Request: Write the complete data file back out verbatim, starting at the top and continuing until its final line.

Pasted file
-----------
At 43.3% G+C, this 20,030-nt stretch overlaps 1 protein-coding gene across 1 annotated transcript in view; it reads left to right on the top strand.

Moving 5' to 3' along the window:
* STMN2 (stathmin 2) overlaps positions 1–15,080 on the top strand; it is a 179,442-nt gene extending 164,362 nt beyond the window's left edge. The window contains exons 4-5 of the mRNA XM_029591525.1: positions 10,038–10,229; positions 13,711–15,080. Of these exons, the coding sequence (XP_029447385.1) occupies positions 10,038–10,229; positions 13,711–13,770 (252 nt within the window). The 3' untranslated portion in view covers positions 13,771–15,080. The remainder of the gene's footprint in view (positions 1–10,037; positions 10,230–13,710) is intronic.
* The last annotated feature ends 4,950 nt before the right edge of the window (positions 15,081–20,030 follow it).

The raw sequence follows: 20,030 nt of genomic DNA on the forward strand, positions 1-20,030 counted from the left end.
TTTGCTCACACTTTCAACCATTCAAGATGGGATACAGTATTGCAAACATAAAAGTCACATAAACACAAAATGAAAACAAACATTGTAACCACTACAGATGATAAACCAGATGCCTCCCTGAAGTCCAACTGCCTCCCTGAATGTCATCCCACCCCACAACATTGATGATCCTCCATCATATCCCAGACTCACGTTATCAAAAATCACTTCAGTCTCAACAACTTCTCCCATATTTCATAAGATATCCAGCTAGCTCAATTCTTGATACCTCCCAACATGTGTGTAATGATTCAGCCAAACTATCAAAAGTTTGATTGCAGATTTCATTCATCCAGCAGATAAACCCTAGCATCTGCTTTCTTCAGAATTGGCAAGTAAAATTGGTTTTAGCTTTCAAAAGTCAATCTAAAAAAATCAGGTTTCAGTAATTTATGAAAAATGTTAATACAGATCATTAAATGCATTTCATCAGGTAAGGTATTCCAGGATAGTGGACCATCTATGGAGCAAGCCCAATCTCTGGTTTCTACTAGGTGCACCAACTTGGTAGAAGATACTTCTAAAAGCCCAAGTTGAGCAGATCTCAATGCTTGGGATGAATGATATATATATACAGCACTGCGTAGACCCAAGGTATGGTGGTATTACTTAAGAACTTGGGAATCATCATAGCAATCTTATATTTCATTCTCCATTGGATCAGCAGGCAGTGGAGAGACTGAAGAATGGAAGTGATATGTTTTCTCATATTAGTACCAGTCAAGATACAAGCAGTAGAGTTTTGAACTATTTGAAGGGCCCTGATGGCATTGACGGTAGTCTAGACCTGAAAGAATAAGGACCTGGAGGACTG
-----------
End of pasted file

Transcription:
At 43.3% G+C, this 20,030-nt stretch overlaps 1 protein-coding gene across 1 annotated transcript in view; it reads left to right on the top strand.

Moving 5' to 3' along the window:
* STMN2 (stathmin 2) overlaps positions 1–15,080 on the top strand; it is a 179,442-nt gene extending 164,362 nt beyond the window's left edge. The window contains exons 4-5 of the mRNA XM_029591525.1: positions 10,038–10,229; positions 13,711–15,080. Of these exons, the coding sequence (XP_029447385.1) occupies positions 10,038–10,229; positions 13,711–13,770 (252 nt within the window). The 3' untranslated portion in view covers positions 13,771–15,080. The remainder of the gene's footprint in view (positions 1–10,037; positions 10,230–13,710) is intronic.
* The last annotated feature ends 4,950 nt before the right edge of the window (positions 15,081–20,030 follow it).

The raw sequence follows: 20,030 nt of genomic DNA on the forward strand, positions 1-20,030 counted from the left end.
TTTGCTCACACTTTCAACCATTCAAGATGGGATACAGTATTGCAAACATAAAAGTCACATAAACACAAAATGAAAACAAACATTGTAACCACTACAGATGATAAACCAGATGCCTCCCTGAAGTCCAACTGCCTCCCTGAATGTCATCCCACCCCACAACATTGATGATCCTCCATCATATCCCAGACTCACGTTATCAAAAATCACTTCAGTCTCAACAACTTCTCCCATATTTCATAAGATATCCAGCTAGCTCAATTCTTGATACCTCCCAACATGTGTGTAATGATTCAGCCAAACTATCAAAAGTTTGATTGCAGATTTCATTCATCCAGCAGATAAACCCTAGCATCTGCTTTCTTCAGAATTGGCAAGTAAAATTGGTTTTAGCTTTCAAAAGTCAATCTAAAAAAATCAGGTTTCAGTAATTTATGAAAAATGTTAATACAGATCATTAAATGCATTTCATCAGGTAAGGTATTCCAGGATAGTGGACCATCTATGGAGCAAGCCCAATCTCTGGTTTCTACTAGGTGCACCAACTTGGTAGAAGATACTTCTAAAAGCCCAAGTTGAGCAGATCTCAATGCTTGGGATGAATGATATATATATACAGCACTGCGTAGACCCAAGGTATGGTGGTATTACTTAAGAACTTGGGAATCATCATAGCAATCTTATATTTCATTCTCCATTGGATCAGCAGGCAGTGGAGAGACTGAAGAATGGAAGTGATATGTTTTCTCATATTAGTACCAGTCAAGATACAAGCAGTAGAGTTTTGAACTATTTGAAGGGCCCTGATGGCATTGACGGTAGTCTAGACCTGAAAGAATAAGGACCTGGAGGACTG